Brian Moseley, Plymouth
Webpage created: July 21, 2021
Webpage updated: July 21, 2021




The Honicknowle Brick Works was accessed from Butt Park Road at Honicknowle village and lay in the ancient parish of Saint Budeaux.  It closed in 1966.

In 1903 the works covered an area of some nine acres and was owned by Messrs Webber and Stedham, merchants, of Torquay.  Their local manager was Mr E Lees, who lived just across from the entrance at number 23 Butt Park Terrace.

At just before 6pm on the evening of Thursday February 5th 1903 Mr Lees passed through the yard near the generator house on his way to the office, where he checked his books and locked them away before making for home.  Just as he got to the double doors at the entrance to the works he was met by a Mr Aurnett, who was in charge of the presses in the machine room.  Mr Aurnett informed him that the generator house was on fire.  Both men, along with Mr E Jefferies, a builder from King's Tamerton, hurried to the office, where Mr Lees telephoned the police in Plymouth.  (Honicknowle was not within the Town boundary at that time).

The engine, generator and machine house were all in the same building although separated by internal walls.  Mr Jefferies took a hose pipe from the generator house, connected it to a tap and climbed to the first floor of the machined house, from where he could play the water on to the fire.  He was in a precarious situation as he was cut off from any assistance.  His efforts were not in vain, however, and he managed to save the fire from reaching the Crossley 75 hp gas engine, which was valued at 3,500.

At 6.30pm Sergeant Moulding and Police Constables Davis and Snow arrived from Plymouth in a cab.  They had brought three sections of hose and a standpipe and quickly connected two lengths of hose to a hydrant outside the works.  It later transpired that the village of Honicknowle had three or four such hydrants but no lengths of hose to connect to them.  The first Mr Jefferies knew of their arrival was when he was almost knocked off balance by a deluge of water from their hosepipe.

Next to arrive at the scene was the manual fire engine of the Border Regiment, under Sergeant-Major Harper, accompanied by about 60 men of H Company.  After smartly running out their hosepipes they were somewhat disappointed to discover that their hoses were of too large a diameter for the village hydrants.  They had to stand and watch.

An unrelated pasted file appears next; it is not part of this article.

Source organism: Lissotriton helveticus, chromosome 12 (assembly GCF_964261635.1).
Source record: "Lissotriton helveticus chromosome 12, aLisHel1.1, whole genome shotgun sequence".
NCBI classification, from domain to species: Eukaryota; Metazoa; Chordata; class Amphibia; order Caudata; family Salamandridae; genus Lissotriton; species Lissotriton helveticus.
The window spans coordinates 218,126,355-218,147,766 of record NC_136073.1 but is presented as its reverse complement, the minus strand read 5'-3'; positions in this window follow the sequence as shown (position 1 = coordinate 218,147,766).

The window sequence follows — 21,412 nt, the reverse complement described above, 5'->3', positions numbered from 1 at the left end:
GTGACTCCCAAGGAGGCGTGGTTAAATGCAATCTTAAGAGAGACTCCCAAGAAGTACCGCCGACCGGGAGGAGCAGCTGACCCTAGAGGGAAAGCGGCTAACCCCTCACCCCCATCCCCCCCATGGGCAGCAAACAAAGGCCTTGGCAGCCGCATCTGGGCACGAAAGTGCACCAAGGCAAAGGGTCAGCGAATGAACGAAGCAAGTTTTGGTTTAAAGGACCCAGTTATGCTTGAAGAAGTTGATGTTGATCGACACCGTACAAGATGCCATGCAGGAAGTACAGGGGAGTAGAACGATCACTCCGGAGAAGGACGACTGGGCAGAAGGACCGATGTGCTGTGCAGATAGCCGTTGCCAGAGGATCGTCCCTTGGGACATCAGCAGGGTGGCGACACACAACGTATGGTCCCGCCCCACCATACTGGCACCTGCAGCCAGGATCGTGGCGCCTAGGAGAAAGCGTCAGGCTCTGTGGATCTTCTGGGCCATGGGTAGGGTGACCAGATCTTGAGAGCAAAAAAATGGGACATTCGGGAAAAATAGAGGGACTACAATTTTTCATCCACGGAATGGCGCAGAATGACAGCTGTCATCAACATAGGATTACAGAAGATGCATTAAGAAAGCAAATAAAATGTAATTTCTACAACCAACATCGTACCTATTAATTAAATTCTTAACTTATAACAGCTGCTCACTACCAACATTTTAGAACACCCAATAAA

By 9pm the flames had been brought under control.  The roof of the generator room had collapsed and taken with it a brand new generator, valued at 275, that had been temporarily suspended from a roof beam which had been burnt through.  The most serious damage was confined to the generator and machine rooms.  Luckily when the Police arrived they had quickly spotted that the wooden bridge linking the coal loft in one building and the kiln in a second presented a danger point and promptly destroyed it anyway so save the fire from consuming it.

It was later thought that the fire had been started by the exhaust pipe from the gas engine having become overheated, igniting some wood, which in turn caught the roof of the building alight.

Twenty-two employees were put temporarily out of work by the fire.

During the 1930s the Honicknowle Brick Works became the property of the Western Counties Brick Company Limited and their local foreman was Mr John Sharpe.

In the middle of the afternoon on Tuesday December 23rd 1958 Mr F Wallace, an engine minder, placed two batteries on charge in the engine room, which was situated in the top works.  Just a she was leaving there was a flash and fire broke out in the engine pit, immediately below the diesel engine.  His attempt to put it out failed and the Fire Brigade were called.  When they arrived, in the charge of the Chief Fire Officer, Mr George Dury, they found not only the engine room on fire but also the brick making machinery workshops.  Two pumps were used within the works and a third was positioned near Woodland Fort to pump extra water from a hydrant.

The fire coincided with a recession in the building trade and in April 1959 the lower brickworks was closed because it was overstocked with bricks.  About a dozen men were laid off and a similar number were transferred to other works.  However, the situation soon changed and by July there was a shortage of bricks nationally and the lower works was reopened again in August 1959.  The manager at that time was Mr Samuel R Smale.

Owing to falling demand for bricks brought about by a decline in speculative house building, the Honicknowle Upper Brick Works, which was the older of the two parts, closed down on Wednesday June 30th 1965.  It was replaced by a new plant at Steer Point, near Yealmpton.

The Honicknowle Lower Brick Works closed down on Saturday March 19th 1966.